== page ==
Barium chloride is an inorganic compound with the formula BaCl2. It is one of the most common barium salts that are water soluble. It is white, highly toxic, and imparts a yellow-green color to a flame, like most other water-soluble barium salts. It is also hygroscopic, converting first to the dihydrate BaCl2(H2O)2. It has limited application in the laboratory and industry.
It is a white solid chemical compound that is soluble in water, hygroscopic, and produces a faint yellow-green color when exposed to flame. Barium salts are widely used in industry. Sulfate is used in white paints, particularly for exterior use. In nature, barium chloride is poisonous.
It is a white solid which is water-soluble, hygroscopic and gives a slight yellow-green colour to a flame. It is white, highly toxic, and imparts a yellow-green color to a flame, like most other water-soluble barium salts.
- Chemical formula: BaCl2
- Molar mass: 208.23 g/mol (anhydrous); 244.26 g/mol (dihydrate)
- Appearance: White solid
- Odor: Odourless
- Density: 3.856 g/cm3 (anhydrous); 3.0979 g/cm3 (dihydrate)
- Melting point: 962 °C (1,764 °F; 1,235 K) (960 °C, dihydrate)
- Boiling point: 1,560 °C (2,840 °F; 1,830 K)
- Solubility in water: 31.2 g/100 mL (0 °C); 59.4 g/100 mL (100 °C)
- Solubility: soluble in methanol, insoluble in ethanol, ethyl acetate
Structure and properties
BaCl2 crystallizes in two different forms (polymorphs). The cubic fluorite (CaF2) structure dominates one form, while the orthorhombic cotunnite (PbCl2) structure dominates the other. Both polymorphs accommodate the large Ba2+ ion’s preference for coordination numbers greater than six. In the fluorite structure, the coordination of Ba2+ is 8 and in the cotunnite structure, it is 9. When pressures of 7–10 GPa are applied to cotunnite-structure BaCl2, it transforms into a third structure, a monoclinic post-cotunnite phase. Ba2+ coordination number increases from 9 to 10.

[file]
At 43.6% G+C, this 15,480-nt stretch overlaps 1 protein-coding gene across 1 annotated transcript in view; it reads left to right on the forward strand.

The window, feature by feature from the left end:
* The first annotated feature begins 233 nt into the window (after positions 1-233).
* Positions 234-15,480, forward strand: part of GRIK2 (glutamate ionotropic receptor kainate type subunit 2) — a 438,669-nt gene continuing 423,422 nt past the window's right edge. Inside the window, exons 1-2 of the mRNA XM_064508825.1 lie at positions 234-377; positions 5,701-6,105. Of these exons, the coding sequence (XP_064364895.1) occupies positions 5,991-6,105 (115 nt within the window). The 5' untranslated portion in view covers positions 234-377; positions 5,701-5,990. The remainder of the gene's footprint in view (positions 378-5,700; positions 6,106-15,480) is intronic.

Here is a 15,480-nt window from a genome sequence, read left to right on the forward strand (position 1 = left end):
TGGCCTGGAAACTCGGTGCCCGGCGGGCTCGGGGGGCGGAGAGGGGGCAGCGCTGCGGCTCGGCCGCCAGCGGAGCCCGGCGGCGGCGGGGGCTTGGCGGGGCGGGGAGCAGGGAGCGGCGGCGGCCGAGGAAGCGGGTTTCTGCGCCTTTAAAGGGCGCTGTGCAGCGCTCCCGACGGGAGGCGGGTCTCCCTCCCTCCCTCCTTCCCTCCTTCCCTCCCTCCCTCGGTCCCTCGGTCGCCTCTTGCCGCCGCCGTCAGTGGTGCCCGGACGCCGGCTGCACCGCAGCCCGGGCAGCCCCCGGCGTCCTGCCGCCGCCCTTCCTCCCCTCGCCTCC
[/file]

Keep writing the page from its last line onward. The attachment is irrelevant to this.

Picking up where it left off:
Water dissolves barium chloride quite well (as is the case with most ionic salts). In its dissolved state, it is known to dissociate into barium cations and chloride anions. At 20 degrees Celsius, the solubility of barium chloride in water is approximately 358 grams per litre. However, the solubility of this compound in water varies with temperature. At 100 degrees Celsius, the solubility of barium chloride in water is 594 grams per litre. This substance is also soluble in methanol.
In aqueous solution BaCl2 behaves as a simple salt; in water it is a 1:2 electrolyte and the solution exhibits a neutral pH. Its solutions react with sulfate ion to produce a thick white precipitate of barium sulfate.
Ba2+ + SO42- → BaSO4
Oxalate effects a similar reaction:
Ba2+ + C2O42- → BaC2O4
When it is mixed with sodium hydroxide, it gives the dihydroxide, which is moderately soluble in water.
On an industrial scale, it is prepared via a two step process from barite (barium sulfate):
BaSO4 + 4 C → BaS + 4 CO
This first step requires high temperatures.
BaS + 2 HCl → BaCl2 + H2S
In place of HCl, chlorine can be used.
In theory, barium chloride can be made from barium hydroxide or barium carbonate. Hydrated barium chloride is formed when these basic salts react with hydrochloric acid.
Despite its low cost, barium chloride has few applications in the laboratory and industry. In industry, barium chloride is primarily used in the purification of brine solution in caustic chlorine plants, as well as the production of heat treatment salts and steel case hardening.
- It is used as a raw material to produce barium salt.
- It is used in chlorine-alkali industries.
- Used in the manufacturing of rubber.
- It is widely used in oil refining.
- It is used in the papermaking industry.
- It is used in the hardening of steel.
Barium chloride, along with other water-soluble barium salts, is highly toxic. Sodium sulfate and magnesium sulfate are potential antidotes because they form barium sulfate BaSO4, which is relatively non-toxic because of its insolubility.